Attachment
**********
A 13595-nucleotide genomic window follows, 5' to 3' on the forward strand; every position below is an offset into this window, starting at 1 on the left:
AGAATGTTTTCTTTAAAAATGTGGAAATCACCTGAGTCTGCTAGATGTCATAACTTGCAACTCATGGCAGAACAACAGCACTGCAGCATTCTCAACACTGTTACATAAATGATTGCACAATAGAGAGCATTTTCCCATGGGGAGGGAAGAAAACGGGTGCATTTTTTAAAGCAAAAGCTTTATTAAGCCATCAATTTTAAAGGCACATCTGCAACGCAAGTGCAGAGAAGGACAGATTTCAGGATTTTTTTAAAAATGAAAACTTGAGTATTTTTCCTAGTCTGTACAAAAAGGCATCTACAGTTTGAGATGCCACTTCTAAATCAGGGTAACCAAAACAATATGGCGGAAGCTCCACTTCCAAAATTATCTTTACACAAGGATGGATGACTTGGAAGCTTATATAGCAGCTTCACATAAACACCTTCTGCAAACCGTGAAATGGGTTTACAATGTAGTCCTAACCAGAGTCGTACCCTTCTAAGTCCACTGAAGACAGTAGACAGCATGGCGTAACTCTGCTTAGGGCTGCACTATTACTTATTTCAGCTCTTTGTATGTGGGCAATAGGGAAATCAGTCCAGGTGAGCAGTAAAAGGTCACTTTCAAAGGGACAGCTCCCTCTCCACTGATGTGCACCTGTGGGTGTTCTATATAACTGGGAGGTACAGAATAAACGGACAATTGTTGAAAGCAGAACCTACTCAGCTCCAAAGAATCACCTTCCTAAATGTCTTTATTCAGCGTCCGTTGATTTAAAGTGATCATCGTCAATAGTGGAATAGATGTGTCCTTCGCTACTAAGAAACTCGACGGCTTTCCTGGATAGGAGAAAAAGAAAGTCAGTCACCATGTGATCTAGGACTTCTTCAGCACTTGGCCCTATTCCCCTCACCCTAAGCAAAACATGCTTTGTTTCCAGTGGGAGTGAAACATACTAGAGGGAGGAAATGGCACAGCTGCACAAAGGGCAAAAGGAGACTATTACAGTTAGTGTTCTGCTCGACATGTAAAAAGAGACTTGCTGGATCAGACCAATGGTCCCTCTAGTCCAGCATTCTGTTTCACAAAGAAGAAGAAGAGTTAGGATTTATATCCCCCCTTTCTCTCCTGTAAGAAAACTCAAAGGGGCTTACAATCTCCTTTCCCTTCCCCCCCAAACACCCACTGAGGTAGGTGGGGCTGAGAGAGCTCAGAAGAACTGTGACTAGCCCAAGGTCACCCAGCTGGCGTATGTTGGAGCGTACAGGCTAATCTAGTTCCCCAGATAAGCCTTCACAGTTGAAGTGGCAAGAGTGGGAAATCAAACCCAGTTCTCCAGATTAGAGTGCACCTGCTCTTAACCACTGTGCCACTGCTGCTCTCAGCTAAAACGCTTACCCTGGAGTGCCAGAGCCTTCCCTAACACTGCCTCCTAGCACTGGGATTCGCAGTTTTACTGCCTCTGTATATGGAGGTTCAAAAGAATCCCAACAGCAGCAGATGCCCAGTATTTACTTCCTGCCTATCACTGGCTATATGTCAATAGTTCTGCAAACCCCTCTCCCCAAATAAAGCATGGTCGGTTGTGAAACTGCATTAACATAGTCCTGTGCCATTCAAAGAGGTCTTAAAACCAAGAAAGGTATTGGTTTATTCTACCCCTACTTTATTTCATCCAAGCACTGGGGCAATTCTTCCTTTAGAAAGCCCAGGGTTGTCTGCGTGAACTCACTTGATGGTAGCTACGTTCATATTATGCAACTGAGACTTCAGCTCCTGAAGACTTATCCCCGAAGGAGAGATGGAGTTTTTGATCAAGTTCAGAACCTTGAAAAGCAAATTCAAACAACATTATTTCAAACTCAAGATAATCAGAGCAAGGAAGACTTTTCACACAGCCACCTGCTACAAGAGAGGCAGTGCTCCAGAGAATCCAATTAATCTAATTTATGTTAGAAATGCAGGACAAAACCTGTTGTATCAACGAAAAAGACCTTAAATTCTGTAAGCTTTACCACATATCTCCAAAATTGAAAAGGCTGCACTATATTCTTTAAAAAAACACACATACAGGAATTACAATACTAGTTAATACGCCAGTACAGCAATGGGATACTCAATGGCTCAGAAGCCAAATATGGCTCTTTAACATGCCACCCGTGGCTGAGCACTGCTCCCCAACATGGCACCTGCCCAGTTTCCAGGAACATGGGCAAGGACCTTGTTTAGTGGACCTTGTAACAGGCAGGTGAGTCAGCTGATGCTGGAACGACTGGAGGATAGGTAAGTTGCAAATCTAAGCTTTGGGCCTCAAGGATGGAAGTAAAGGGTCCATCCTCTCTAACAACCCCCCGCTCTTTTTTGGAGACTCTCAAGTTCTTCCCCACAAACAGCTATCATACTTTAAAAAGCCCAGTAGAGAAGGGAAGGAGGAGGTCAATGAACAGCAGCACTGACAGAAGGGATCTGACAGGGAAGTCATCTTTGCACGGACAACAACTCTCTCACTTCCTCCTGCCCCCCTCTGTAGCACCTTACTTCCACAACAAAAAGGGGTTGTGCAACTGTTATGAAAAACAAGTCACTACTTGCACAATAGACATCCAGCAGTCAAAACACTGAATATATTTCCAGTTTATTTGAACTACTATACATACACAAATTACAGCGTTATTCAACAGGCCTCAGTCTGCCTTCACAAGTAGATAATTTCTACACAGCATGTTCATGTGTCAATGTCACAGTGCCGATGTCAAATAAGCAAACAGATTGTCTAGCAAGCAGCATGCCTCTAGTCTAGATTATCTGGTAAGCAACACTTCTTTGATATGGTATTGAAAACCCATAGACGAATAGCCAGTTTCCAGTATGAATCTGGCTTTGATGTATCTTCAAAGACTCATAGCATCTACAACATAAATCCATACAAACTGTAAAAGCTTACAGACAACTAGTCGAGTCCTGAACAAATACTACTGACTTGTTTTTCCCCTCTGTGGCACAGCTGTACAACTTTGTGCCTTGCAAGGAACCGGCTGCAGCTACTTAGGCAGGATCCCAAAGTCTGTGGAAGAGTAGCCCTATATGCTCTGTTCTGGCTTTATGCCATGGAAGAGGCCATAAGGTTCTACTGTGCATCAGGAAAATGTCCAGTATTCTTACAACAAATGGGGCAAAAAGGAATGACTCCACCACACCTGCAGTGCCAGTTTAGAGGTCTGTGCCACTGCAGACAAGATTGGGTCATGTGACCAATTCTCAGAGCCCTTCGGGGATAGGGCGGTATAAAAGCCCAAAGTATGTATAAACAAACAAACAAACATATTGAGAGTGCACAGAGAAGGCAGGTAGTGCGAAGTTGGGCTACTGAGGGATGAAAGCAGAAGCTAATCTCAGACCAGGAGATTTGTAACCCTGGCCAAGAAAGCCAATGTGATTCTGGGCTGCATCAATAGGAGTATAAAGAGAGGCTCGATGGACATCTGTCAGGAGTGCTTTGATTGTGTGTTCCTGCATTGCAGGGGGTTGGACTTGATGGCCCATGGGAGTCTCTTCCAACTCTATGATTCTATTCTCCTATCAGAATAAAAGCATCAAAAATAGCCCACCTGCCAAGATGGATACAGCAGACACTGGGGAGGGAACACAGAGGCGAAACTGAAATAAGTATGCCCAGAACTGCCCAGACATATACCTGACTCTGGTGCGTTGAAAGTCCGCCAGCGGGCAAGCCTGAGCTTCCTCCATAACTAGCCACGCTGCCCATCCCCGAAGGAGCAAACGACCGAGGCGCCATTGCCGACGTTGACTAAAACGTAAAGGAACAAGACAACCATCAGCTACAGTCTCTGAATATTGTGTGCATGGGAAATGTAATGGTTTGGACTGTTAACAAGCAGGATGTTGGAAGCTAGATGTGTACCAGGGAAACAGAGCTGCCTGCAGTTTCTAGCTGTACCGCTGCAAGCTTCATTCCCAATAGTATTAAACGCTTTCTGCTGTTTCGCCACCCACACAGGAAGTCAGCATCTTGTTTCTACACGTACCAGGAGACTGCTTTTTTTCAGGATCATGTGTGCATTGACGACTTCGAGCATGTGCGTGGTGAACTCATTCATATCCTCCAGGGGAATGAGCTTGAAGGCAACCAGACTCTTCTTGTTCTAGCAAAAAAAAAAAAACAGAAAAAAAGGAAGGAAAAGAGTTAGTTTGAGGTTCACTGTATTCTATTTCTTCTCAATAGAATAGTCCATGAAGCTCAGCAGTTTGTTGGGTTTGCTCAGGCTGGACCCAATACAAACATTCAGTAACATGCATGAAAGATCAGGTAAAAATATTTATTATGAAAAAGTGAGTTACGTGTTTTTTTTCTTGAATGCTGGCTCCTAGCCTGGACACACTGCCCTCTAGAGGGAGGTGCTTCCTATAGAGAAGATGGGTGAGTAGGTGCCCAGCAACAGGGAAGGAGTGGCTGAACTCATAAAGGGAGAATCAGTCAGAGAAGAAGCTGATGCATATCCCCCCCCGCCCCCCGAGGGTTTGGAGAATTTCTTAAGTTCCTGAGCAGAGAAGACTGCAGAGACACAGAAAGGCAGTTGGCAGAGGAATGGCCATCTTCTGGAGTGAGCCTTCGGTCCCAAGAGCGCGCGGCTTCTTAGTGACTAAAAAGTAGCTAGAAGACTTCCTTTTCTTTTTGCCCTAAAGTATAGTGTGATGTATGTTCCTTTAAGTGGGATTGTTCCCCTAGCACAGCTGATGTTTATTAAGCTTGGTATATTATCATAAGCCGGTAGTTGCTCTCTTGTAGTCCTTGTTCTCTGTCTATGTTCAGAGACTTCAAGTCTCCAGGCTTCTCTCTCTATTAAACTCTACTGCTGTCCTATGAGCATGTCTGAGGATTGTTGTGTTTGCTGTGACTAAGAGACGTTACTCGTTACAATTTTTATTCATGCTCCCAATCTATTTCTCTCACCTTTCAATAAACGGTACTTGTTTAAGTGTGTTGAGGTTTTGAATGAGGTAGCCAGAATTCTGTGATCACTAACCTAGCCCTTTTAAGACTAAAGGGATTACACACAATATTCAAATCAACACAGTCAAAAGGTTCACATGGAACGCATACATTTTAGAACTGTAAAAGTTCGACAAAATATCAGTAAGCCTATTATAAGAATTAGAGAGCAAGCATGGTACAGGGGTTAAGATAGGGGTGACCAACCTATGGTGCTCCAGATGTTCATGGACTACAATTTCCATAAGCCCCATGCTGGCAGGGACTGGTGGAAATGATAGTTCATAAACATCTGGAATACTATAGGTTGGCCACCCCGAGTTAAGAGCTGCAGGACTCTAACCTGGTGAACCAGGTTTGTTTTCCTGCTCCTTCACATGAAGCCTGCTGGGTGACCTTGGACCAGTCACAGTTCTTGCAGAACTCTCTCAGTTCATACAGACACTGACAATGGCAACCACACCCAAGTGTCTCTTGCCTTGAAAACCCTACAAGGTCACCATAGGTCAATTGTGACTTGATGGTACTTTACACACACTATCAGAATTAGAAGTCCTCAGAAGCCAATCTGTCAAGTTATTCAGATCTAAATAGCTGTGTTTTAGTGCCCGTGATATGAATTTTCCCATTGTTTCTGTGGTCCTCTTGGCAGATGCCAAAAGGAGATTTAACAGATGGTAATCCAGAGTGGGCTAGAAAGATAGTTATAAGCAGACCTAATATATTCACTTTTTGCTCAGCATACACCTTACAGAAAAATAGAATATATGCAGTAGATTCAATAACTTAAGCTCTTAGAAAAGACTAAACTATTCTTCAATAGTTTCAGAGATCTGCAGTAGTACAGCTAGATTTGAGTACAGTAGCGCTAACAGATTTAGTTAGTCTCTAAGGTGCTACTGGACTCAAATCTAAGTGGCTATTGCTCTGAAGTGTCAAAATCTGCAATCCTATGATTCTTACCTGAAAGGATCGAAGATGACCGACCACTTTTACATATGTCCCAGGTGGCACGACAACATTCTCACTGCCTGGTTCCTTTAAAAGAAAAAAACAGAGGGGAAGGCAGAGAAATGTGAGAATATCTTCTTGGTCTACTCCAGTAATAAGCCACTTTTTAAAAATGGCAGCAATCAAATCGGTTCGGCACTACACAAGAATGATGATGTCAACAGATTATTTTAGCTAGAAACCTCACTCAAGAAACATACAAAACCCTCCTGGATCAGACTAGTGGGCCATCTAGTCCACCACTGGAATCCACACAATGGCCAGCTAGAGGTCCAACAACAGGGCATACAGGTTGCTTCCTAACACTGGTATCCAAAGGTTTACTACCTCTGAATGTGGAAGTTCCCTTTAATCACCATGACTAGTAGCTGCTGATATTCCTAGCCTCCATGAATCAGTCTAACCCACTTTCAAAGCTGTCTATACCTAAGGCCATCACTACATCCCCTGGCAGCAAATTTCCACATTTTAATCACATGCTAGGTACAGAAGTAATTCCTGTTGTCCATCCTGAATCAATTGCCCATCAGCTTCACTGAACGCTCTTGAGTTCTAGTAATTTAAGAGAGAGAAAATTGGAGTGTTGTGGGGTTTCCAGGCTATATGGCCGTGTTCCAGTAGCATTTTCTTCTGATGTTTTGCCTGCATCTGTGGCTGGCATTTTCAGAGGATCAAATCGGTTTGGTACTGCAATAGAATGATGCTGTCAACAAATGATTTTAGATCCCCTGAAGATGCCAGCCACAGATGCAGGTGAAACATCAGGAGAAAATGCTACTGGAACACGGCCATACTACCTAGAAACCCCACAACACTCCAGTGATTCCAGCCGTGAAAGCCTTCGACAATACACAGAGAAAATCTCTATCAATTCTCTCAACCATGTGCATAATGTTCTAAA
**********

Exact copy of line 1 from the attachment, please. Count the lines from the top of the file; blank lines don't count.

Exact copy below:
A 13595-nucleotide genomic window follows, 5' to 3' on the forward strand; every position below is an offset into this window, starting at 1 on the left: